SummaryRead the full fact sheet
- The immune system is a complex network of cells and proteins that defends the body against infection.
- The immune system keeps a record of every germ (microbe) it has ever defeated so it can recognise and destroy the microbe quickly if it enters the body again.
- Abnormalities of the immune system can lead to allergic diseases, immunodeficiencies and autoimmune disorders.
The immune system is made up of special organs, cells and chemicals that fight infection (microbes). The main parts of the immune system are: white blood cells, antibodies, the complement system, the lymphatic system, the spleen, the thymus, and the bone marrow. These are the parts of your immune system that actively fight infection.
The immune system and microbial infection
The immune system keeps a record of every microbe it has ever defeated, in types of white blood cells (B- and T-lymphocytes) known as memory cells. This means it can recognise and destroy the microbe quickly if it enters the body again, before it can multiply and make you feel sick.
Some infections, like the flu and the common cold, have to be fought many times because so many different viruses or strains of the same type of virus can cause these illnesses. Catching a cold or flu from one virus does not give you immunity against the others.
Parts of the immune system
The main parts of the immune system are:
- white blood cells
- complement system
- lymphatic system
- bone marrow
White blood cells
White blood cells are the key players in your immune system. They are made in your bone marrow and are part of the lymphatic system.
White blood cells move through blood and tissue throughout your body, looking for foreign invaders (microbes) such as bacteria, viruses, parasites and fungi. When they find them, they launch an immune attack.
White blood cells include lymphocytes (such as B-cells, T-cells and natural killer cells), and many other types of immune cells.
Antibodies help the body to fight microbes or the toxins (poisons) they produce. They do this by recognising substances called antigens on the surface of the microbe, or in the chemicals they produce, which mark the microbe or toxin as being foreign. The antibodies then mark these antigens for destruction. There are many cells, proteins and chemicals involved in this attack.
The complement system is made up of proteins whose actions complement the work done by antibodies.
- manage the fluid levels in the body
- react to bacteria
- deal with cancer cells
- deal with cell products that otherwise would result in disease or disorders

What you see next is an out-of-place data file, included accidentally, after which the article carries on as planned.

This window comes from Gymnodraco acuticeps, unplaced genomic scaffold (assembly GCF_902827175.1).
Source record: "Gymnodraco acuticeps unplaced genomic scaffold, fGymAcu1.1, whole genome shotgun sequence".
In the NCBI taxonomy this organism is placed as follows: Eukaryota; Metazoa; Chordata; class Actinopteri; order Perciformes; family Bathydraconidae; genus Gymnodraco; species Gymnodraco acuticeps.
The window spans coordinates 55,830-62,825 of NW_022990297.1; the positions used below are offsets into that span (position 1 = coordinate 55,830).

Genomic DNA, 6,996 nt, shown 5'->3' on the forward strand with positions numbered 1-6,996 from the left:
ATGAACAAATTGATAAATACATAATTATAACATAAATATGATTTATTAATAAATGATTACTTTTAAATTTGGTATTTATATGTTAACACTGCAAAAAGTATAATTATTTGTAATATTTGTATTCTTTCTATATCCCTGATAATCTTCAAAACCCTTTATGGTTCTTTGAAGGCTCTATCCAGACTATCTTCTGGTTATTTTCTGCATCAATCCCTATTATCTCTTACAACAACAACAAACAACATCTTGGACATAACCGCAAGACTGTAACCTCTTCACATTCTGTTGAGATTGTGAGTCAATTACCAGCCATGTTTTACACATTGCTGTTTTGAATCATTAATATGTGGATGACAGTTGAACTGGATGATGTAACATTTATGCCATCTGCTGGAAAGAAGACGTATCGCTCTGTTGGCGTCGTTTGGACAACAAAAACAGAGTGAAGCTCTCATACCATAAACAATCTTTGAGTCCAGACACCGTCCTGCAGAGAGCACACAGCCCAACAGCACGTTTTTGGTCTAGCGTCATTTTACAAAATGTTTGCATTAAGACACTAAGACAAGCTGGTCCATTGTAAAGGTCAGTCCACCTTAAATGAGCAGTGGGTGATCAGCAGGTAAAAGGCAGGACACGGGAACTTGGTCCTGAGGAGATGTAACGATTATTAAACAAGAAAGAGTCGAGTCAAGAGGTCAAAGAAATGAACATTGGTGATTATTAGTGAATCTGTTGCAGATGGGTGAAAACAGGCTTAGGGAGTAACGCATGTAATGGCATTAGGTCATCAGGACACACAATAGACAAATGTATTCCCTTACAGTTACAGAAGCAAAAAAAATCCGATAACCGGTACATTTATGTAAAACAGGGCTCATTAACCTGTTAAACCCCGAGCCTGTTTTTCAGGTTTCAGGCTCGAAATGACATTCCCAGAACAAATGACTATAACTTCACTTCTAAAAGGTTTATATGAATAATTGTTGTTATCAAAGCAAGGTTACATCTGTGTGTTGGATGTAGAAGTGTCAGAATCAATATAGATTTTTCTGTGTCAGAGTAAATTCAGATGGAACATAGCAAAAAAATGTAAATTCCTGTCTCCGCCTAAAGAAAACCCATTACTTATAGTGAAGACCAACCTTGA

- absorb some of the fats in our diet from the intestine.
The lymphatic system is made up of:
- lymph nodes (also called lymph glands) -- which trap microbes
- lymph vessels -- tubes that carry lymph, the colourless fluid that bathes your body's tissues and contains infection-fighting white blood cells
- white blood cells (lymphocytes).
The is a blood-filtering organ that removes microbes and destroys old or damaged red blood cells. It also makes disease-fighting components of the immune system (including antibodies and lymphocytes).
is the spongy tissue found inside your bones. It produces the red blood cells our bodies need to carry oxygen, the white blood cells we use to fight infection, and the platelets we need to help our blood clot.
The thymus filters and monitors your blood content. It produces the white blood cells called T-lymphocytes.
The body's other defences against microbes
As well as the immune system, the body has several other ways to defend itself against microbes, including:
- skin - a waterproof barrier that secretes oil with bacteria-killing properties
- lungs - mucous in the lungs (phlegm) traps foreign particles, and small hairs (cilia) wave the mucous upwards so it can be coughed out
- digestive tract - the mucous lining contains antibodies, and the acid in the stomach can kill most microbes
- other defences - body fluids like skin oil, saliva and tears contain anti-bacterial enzymes that help reduce the risk of infection. The constant flushing of the urinary tract and the bowel also helps.
Fever is an immune system response
A rise in body temperature, or , can happen with some infections. This is actually an immune system response. A rise in temperature can kill some microbes. Fever also triggers the body's repair process.
Common disorders of the immune system
It is common for people to have an over- or underactive immune system.Overactivity of the immune system can take many forms, including:
- allergic diseases - where the immune system makes an overly strong response to allergens. Allergic diseases are very common. They include allergies to foods, medications or stinging insects, anaphylaxis (life-threatening allergy), hay fever (allergic rhinitis), sinus disease, asthma, hives (urticaria), dermatitis and eczema